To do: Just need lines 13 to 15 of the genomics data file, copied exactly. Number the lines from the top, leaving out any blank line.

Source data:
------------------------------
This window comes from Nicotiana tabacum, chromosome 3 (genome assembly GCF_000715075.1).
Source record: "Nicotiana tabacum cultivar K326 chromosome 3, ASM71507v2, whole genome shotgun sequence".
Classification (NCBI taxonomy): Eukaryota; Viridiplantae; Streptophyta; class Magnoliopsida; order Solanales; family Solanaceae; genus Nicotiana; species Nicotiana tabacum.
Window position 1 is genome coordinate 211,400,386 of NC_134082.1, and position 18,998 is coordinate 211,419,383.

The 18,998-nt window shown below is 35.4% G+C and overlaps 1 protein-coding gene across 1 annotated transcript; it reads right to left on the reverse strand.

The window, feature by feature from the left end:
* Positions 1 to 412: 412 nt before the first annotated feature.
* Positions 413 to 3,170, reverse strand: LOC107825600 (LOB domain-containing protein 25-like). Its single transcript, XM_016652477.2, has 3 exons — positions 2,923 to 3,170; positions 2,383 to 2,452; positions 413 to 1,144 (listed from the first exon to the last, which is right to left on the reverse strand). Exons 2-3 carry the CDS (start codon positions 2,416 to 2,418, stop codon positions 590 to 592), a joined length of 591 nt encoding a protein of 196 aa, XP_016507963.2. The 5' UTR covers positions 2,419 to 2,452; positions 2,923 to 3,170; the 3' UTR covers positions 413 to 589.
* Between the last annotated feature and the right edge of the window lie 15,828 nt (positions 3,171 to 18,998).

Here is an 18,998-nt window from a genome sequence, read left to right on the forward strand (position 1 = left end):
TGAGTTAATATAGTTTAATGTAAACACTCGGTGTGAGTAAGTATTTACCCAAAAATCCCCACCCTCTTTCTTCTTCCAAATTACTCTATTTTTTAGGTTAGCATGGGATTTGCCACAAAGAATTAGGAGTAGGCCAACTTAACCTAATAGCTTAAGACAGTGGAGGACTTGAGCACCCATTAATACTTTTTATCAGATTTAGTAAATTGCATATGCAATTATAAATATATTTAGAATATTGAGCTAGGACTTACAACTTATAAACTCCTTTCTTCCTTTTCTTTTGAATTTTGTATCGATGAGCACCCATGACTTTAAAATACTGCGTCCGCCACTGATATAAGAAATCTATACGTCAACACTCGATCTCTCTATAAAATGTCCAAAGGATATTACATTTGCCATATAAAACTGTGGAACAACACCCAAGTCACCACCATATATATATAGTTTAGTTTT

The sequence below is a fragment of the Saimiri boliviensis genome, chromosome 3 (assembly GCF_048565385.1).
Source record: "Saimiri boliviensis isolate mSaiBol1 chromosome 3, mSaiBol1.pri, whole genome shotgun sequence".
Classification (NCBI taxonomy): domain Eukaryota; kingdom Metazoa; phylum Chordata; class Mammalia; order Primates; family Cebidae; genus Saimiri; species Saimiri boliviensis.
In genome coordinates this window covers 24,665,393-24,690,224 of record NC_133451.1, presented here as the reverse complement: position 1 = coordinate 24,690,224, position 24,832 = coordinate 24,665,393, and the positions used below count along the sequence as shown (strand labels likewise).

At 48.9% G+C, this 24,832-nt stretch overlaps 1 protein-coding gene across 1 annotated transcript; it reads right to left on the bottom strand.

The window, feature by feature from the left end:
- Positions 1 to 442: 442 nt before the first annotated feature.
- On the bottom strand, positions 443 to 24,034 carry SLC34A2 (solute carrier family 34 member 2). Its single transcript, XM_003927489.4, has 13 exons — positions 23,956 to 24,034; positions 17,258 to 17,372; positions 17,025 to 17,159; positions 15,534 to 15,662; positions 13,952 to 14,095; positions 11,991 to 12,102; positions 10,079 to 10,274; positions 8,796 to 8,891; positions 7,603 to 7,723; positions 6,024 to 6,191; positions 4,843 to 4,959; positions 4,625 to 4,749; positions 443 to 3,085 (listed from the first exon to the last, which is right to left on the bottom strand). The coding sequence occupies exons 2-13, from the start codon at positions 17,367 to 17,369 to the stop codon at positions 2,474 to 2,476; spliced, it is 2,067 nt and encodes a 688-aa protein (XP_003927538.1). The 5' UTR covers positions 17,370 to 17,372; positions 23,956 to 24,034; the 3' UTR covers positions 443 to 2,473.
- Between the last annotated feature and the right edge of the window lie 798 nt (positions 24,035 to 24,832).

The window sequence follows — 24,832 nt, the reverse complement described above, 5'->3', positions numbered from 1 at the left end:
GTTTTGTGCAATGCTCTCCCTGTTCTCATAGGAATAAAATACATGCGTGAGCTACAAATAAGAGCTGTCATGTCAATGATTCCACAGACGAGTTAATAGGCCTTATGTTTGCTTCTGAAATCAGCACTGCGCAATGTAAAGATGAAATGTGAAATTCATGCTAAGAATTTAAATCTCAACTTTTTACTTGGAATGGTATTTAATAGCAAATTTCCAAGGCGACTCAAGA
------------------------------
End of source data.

Source record: "Saimiri boliviensis isolate mSaiBol1 chromosome 3, mSaiBol1.pri, whole genome shotgun sequence".
Classification (NCBI taxonomy): domain Eukaryota; kingdom Metazoa; phylum Chordata; class Mammalia; order Primates; family Cebidae; genus Saimiri; species Saimiri boliviensis.
In genome coordinates this window covers 24,665,393-24,690,224 of record NC_133451.1, presented here as the reverse complement: position 1 = coordinate 24,690,224, position 24,832 = coordinate 24,665,393, and the positions used below count along the sequence as shown (strand labels likewise).